You see, one good card in a pack could equal the value of 4-5 total packs of cards. If we kept losing out due to chance on good cards, it would hurt business. It would hurt the neighborhood. If we couldn’t afford to keep buying all of these cards, then there was no longer a local supplier. Then what are you left with? I’ll tell you what, throwing tennis balls at construction workers and talking kids into fights. Nothing substantial…nothing real.
We were complaining about this scenario one afternoon in our basement, getting angered. We opened a carton of cards and decide which packs we would hypothetically sell, and which ones we would hypothetically keep for ourselves. Low and behold, the cards we were going to sell were filled with great cards, and the packs we were to keep were crap.
Right at that moment, Wes and I decided to find a way to re-seal opened packs of cards. And at that same moment, Bobby decided to keep working over his pudding pop and agree with our plan.
It was so easy. Six tiny dots of Elmer’s Glue had the exact same pull and consistency as an originally sealed pack. We decided it was fair as long as long as we collected enough well priced cards to cover our costs. Then we would just sell the remaining packs, unmolested.
It worked real well for about 2 weeks, but then we got greedy. Nobody had complained, so we started re-sealing all of the cards. We began to re-seal every day. We also got cocky. Not only would we sell our cards, but we had continued to trade with the other kids. We were like rich mobsters with huge stacks of chips at the table and it quickly wore thin.
One afternoon, nobody bought a single pack. We threw a few freebies out, but there was little impact
Back in the basement, we discussed our plight. Bobby took a break from his microwave chicken sandwich. Certainly echoing his own soul’s cries he chimed, ” If they don’t get to win some of the time..they won’t want to keep playing”. I had to admit, the little dork was on to something this time.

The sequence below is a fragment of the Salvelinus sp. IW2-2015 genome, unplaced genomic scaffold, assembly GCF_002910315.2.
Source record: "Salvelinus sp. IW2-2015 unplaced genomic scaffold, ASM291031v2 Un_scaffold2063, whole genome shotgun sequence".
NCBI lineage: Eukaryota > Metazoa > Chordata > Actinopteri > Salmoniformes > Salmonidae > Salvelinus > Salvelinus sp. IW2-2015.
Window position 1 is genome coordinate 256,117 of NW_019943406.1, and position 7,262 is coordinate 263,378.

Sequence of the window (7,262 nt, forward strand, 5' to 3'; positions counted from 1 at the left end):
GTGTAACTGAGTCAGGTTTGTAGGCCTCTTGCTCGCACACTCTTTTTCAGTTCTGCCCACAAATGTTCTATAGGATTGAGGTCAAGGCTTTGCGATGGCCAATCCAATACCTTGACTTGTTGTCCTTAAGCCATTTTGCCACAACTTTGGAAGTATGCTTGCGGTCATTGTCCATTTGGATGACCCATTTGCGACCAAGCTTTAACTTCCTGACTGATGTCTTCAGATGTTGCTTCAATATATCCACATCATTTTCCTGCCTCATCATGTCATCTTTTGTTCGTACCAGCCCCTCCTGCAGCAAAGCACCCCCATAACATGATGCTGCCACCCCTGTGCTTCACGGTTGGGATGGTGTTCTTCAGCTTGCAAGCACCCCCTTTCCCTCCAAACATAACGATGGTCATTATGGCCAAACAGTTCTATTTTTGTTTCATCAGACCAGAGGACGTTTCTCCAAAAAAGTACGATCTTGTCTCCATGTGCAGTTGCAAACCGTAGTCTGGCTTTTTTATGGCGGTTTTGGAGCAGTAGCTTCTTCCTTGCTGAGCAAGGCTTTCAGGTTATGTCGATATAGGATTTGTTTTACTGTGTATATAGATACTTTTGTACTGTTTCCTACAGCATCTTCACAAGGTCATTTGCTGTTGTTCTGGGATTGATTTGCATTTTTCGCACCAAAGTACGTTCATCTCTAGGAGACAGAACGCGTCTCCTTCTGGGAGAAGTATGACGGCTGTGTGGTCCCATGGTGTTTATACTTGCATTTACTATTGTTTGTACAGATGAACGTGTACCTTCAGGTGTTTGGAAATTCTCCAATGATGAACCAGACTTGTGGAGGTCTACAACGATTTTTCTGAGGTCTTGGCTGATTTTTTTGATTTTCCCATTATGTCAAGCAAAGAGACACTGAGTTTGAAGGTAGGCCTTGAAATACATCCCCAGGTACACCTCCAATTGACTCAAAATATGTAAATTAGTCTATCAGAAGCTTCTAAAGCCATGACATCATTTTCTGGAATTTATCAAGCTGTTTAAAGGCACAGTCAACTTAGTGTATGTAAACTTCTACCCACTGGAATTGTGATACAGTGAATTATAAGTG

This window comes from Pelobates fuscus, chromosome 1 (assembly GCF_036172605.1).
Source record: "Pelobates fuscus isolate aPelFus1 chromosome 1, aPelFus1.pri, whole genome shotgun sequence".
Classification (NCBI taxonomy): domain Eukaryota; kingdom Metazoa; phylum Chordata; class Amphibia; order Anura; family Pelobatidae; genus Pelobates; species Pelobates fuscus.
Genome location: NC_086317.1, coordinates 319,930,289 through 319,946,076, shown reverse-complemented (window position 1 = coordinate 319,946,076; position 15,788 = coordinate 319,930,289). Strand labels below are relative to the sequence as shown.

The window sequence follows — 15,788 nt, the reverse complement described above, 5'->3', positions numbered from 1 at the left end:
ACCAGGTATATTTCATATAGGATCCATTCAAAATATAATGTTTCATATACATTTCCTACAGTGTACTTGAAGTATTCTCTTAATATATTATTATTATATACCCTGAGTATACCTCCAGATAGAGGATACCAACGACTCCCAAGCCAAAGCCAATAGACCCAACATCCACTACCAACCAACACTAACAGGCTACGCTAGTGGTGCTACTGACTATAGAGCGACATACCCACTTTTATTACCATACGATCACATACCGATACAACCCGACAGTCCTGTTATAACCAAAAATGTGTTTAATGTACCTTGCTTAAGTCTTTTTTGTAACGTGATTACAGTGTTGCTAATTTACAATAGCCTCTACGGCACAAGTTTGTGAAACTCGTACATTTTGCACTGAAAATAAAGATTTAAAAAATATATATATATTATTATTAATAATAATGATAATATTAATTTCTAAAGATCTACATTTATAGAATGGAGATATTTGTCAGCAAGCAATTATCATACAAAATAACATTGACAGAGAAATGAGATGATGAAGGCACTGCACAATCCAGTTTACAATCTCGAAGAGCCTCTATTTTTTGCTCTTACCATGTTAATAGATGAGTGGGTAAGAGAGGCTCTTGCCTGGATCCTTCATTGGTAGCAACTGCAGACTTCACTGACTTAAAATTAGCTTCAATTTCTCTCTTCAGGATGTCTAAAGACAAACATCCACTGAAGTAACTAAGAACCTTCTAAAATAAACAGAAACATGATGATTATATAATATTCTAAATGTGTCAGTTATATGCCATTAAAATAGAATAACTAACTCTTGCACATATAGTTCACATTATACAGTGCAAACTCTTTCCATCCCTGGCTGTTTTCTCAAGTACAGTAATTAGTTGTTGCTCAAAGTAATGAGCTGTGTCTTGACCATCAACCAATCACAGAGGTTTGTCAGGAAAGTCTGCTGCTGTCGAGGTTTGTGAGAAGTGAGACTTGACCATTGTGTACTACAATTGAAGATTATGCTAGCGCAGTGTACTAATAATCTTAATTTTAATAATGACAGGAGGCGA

We started marking small green dots on the corners of packs that contained “hot” cards. That way we could reach for one if they were on a bad streak, keep them hooked, give them hope. It really, really worked.
We flew through packs of cards. My mom was worried about the large quantities we bought from the card dealers, and asked me why I didn’t just ride my bike to the store anymore. Then my Dad started asking questions. I then knew the heat was too high, and I best lay low to avoid any hard time.
Wes? He was on fire. His Mom didn’t care. She was just happy he wasn’t around the house and no longer glued to his computer.
Wes didn’t handle his new found purchasing power well. He went rouge. He got sloppy. Wes began re-sealing on his own.
At my house, we had a lookout stationed, a small assembly line, and a mom so unsuspicious, that we may have been able to get her to help without raising any red flags. His house held none of these built in safe guards. He was reckless, I tell you.
Of course he got caught. Thank God his mom was so nice. She didn’t want to sadden my mom or enrage my Dad, so she didn’t call our house. But it was made very clear that all of our card operations were to be terminated immediately.
Four days later, we started our neighborhood’s version of grade school fight club.